368 F2d 1010 National Labor Relations Board v. Local International Longshoremen's Association

368 F.2d 1010

NATIONAL LABOR RELATIONS BOARD, Petitioner,
v.
LOCAL 1367, INTERNATIONAL LONGSHOREMEN'S ASSOCIATION, AFL-CIO et al., Respondents.

No. 22034.

United States Court of Appeals Fifth Circuit.

December 5, 1966.

Petition for Enforcement of Orders of the National Labor Relations Board (Texas Case).

Marcel Mallet-Prevost, Asst. Gen. Counsel, N. L. R. B., Melvin J. Welles, Atty., N. L. R. B., Washington, D. C., Arnold Ordman, General Counsel, Dominick L. Manoli, Associate General Counsel, Herman M. Levy, Attorney, N. L. R. B., for petitioner.

Warner F. Brock, Herman Wright, Houston, Tex., Mandell & Wright, Houston, Tex., for respondents.

Before TUTTLE, Chief Judge, HUTCHESON, Circuit Judge, and CHOATE, District Judge.

PER CURIAM:

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1

The order of the National Labor Relations Board will be enforced. See Local Union No. 12, United Rubber, Cork, Linoleum & Plastic Workers of America, AFL-CIO v. National Labor Relations Board, 5th Cir., 368 F.2d 12. No. 22239, Dec., November 9, 1966.

2

HUTCHESON, Circuit Judge, dissenting.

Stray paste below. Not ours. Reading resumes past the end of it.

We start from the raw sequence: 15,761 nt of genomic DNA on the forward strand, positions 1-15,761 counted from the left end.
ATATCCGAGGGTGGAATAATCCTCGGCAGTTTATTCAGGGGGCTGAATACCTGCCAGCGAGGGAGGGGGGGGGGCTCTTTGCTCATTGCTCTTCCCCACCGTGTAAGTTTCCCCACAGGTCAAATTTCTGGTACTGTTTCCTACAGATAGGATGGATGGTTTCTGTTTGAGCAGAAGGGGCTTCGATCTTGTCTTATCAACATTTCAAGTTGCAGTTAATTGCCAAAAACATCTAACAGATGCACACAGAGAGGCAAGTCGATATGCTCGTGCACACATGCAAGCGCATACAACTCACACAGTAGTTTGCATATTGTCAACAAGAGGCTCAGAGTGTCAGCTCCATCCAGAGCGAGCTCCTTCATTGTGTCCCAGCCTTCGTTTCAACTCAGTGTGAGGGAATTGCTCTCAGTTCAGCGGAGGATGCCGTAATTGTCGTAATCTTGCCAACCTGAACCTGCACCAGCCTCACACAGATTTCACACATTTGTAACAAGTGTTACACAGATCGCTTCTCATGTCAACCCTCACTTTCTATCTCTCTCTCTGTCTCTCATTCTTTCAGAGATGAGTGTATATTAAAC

CHOATE, Senior District Judge (concurring):

3

I concur in the decision to enforce the order of the National Labor Relations Board because of the respondent's clear failure to represent one segment of its members properly. The facts of this case show a definite breach of the union's duty to represent impartially all members, which amounts here to an unfair labor practice upon the part of the union.

4

However, I fully realize that here the Board is treading perilous waters by taking over the duties of unions. By far, the preferable procedure is to let individuals take ordinary steps, such as filing suit, to adjust such grievances. The reasoning in Local Union No. 12, United Rubber, Cork, Linoleum & Plastic Workers of America, AFL-CIO v. National Labor Relations Board, 5th Cir., 368 F. 2d 12, No. 22239, in my opinion tends to set a dangerous precedent, in that it puts the court in the position of approving the Board's action in telling a labor union (a private organization) how to perform its functions.

5

My concurrence is largely upon the basis of expediting the remedy in a case of clear fault, rather than approving the method employed, which I recognize could be most destructive of unions if carried forward to any extent by the Board.